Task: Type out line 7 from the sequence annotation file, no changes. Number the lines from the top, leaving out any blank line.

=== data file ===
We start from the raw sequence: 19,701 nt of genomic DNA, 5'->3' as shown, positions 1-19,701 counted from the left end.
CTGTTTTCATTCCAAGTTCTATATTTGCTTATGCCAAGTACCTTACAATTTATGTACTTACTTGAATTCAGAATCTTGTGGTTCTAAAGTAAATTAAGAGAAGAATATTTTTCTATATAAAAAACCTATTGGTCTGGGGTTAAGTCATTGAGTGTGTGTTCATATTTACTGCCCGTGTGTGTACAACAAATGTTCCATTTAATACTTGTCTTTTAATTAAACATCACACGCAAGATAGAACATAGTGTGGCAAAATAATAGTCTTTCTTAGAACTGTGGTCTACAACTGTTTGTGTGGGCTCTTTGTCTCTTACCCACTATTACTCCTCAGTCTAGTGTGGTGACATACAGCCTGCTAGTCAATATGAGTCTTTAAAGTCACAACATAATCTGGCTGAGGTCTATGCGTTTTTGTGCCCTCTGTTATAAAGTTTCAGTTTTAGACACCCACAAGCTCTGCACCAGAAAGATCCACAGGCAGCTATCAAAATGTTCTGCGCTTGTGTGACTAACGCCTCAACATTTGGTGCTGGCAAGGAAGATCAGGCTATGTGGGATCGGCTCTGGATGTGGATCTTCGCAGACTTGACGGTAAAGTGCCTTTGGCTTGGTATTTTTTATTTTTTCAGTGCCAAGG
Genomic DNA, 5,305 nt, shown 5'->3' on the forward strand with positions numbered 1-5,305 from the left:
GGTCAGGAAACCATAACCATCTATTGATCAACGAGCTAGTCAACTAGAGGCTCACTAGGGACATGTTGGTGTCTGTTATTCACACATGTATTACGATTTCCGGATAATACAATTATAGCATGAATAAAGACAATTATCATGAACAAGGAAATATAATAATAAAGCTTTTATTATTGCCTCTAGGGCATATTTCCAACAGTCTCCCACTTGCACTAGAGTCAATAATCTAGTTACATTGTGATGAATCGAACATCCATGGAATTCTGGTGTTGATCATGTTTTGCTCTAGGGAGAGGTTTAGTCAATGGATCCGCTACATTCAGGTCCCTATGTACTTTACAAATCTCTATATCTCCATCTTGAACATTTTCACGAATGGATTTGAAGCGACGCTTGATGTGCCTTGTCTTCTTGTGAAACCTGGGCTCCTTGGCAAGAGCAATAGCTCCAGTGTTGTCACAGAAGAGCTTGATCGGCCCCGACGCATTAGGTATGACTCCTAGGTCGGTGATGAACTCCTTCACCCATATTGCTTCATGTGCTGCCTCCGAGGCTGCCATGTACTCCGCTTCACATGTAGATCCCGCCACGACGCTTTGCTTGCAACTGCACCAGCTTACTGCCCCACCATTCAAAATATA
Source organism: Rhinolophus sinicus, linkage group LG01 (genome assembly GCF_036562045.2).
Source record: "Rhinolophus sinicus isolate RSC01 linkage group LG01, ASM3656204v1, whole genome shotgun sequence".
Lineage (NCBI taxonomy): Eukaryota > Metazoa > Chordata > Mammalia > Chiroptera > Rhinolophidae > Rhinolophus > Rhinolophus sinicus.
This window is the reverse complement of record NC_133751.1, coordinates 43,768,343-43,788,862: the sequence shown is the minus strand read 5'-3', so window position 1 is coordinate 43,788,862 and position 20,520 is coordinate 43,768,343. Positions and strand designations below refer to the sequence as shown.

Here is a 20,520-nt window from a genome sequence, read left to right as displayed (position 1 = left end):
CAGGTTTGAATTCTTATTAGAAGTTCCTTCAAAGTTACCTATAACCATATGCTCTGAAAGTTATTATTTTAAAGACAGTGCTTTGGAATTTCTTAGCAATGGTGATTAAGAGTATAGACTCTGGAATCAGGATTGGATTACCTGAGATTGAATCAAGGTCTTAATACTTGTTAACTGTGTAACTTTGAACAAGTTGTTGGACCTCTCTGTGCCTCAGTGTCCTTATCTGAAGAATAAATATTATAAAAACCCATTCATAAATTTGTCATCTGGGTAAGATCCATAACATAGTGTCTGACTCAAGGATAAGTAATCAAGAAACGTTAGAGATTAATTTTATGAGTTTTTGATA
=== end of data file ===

Lineage (NCBI taxonomy): Eukaryota > Metazoa > Chordata > Mammalia > Chiroptera > Rhinolophidae > Rhinolophus > Rhinolophus sinicus.